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As for Yahoo!, I think they've found their fortunes with their comments section. It's probably one of the mainstays of their existence now. Sure, it's unfettered trolling day-in-day-out, but it's hilarious and often gives a laugh to a tough day.
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Keep comments in "this newspaper." We'll all try to be nicer, but no less incisive with our questions and commentary.

guest-wsnnjmo

I had high hopes for Mr. Tillerson in this post. I am disappointed that things did not work out. This is not the first, nor the last, cabinet-level or White House departure in Washington. If I recall correctly, ex chief of staff Donald Regan declared "I'm out of here" after a similar series of clashes with the Reagan White House. There's even footage of him getting into his car and driving off the day he handed in his resignation and left in disgust. So none of this is new.
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Mr. Tillerson's replacement has a no less daunting task. He might be on the "same wavelength." We'll see if that includes having an individual, whose security was downgraded recently, keeping key foreign policy portfolios. The "same wavelength," unless these details were agreed upon in advance, may not last too long.
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The other missteps of trying a corporate-style reorganization of the state department was a dud. This saves our country how many hours, minutes, of federal government expenditures, even if it was Mr. Tillerson's doing, now falls to his successor to fix.
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I think that Mr. Tillerson, as an oil man, had much to bring to the job. It's unfortunate that his skills in dealing with tough regimes, in improvised or challenging conditions, never came to fruition.
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Cabinet secretaries serve at the pleasure of the president. And we don't know the whole story. Still, this whole affair is very disappointing. Having "the top businesspeople" was a key talking point of our leader during the debates. It seems that Mr. Tillerson, as Mr. Cohn, epitomized all of this.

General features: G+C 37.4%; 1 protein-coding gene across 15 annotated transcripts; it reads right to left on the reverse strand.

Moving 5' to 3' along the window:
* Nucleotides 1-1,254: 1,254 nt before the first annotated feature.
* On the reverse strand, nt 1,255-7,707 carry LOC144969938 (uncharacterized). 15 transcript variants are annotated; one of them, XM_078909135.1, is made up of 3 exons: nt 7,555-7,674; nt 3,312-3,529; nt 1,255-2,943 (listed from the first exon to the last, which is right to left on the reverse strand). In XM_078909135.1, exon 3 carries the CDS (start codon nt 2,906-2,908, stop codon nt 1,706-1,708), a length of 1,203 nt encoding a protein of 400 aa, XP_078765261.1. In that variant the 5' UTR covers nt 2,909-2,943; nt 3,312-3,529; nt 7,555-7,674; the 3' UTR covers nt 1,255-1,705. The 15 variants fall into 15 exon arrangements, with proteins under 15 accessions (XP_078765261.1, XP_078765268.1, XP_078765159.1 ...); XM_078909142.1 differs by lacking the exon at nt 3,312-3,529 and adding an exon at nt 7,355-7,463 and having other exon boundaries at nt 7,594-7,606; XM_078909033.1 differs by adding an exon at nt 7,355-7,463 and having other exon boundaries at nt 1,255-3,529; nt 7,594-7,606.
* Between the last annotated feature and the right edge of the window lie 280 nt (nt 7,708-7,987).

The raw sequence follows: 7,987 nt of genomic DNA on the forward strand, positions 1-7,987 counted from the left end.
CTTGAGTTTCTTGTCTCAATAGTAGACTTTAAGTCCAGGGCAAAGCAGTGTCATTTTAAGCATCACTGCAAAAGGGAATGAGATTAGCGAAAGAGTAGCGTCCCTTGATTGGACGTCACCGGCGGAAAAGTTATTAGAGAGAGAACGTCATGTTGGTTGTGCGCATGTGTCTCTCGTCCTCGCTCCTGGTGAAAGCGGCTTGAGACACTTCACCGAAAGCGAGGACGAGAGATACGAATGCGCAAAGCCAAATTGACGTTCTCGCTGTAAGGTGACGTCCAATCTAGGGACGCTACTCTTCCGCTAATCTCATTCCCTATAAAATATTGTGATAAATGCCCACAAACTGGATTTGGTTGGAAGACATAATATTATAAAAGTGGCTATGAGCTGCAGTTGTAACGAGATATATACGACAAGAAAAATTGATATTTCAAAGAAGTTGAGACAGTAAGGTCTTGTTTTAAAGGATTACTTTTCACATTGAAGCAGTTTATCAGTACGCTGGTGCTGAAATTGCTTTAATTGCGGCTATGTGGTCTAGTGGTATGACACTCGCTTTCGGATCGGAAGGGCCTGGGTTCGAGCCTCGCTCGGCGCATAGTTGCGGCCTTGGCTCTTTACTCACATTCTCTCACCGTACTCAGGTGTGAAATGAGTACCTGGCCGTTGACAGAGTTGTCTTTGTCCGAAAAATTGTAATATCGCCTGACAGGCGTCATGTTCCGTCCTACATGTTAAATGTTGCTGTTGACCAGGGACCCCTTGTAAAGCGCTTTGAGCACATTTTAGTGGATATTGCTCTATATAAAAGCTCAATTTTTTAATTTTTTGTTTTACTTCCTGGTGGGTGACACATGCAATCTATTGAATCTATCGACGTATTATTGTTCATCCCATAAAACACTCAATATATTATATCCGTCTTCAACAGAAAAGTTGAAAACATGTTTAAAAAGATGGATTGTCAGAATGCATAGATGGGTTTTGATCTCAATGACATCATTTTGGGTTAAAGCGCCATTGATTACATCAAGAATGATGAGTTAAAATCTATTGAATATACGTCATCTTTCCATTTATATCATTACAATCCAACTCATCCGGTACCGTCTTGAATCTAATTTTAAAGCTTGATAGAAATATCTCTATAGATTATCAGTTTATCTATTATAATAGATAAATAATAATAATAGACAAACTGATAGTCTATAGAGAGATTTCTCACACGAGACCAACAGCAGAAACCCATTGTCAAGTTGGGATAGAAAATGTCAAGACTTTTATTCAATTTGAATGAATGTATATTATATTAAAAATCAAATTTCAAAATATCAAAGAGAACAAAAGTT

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We have had businesspeople to go in this cabinet, but we've lost perhaps the two most promising of them in the last week. I'd have thought that the "boardroom manner" of business would have demonstrated less acrimony than we had here. American workers often have to put up with what seemed to permeate this relationship, and they do it everyday, for years on end, and for a lot less pay. It's a sad display of "business leadership" that came out of this affair; it's not one for the business school text case studies.
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Again, I'll give our leader a chance to rally from this setback. His talks with North Korea are not ill-conceived entirely; decades of establishment thinking got us to where we are. However, we have a lot of other issues in which Mr. Tillerson's successor will have to show a steady hand--a steady hand that Mr. Tillerson either was unable or prevented from demonstrating in his unfortunate reign.
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This change gives the president "his team." It also leaves him with less time, less margin for error, and bigger consequences if things get worse on the foreign policy front. "Getting your team" does not make your problems go away, your adversaries more pliable.
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Russia, again, is the key piece in all of this. Russia was not accorded its full measure of respect after the Cold War, though it had goodwill, and potentially a leading spot at the table in the Atlantic-West-Pacific regions. Now, Russia has burned up this goodwill, and is a clearly posturing itself as our adversary once again. Our former leader "stood down," as reported last week. The ball is now in the Donald's court on this one.
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Meanwhile, another adversary-in-waiting grows less bashful about flexing its muscle. The diplomatic shots in the arm (the Wall, a Jerusalem embassy, getting tougher with Iran, cozying up to Saudi Arabia with little to show for it in return) are wearing off.
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Mr. Tillerson may not have been the right man for the job. This makes his impromptu succession a bigger challenge for this administration, not a smoother transition to a "new team." "New teams" make your approaches to problems seem easier; they don't make the problems go away as the clock ticks.
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Happy retirement at the ranch to Mr. Tillerson. He gave it a shot (only he knows if it was his best one).

kiratwan

If Messrs Trump and Pompeo are on the same wavelength, it
must be a short one. Diplomacy has not been a priority for
Mr. Trump. Bluster and bombast substitute for a well through
policy. Expect the policy pronouncements that will annoy the
allies and delight the adversaries.

Mirador

A mass resignation would be in order. Leave Trump to run the administration on his own. He can recruit a stormy woman who would be delighted to help.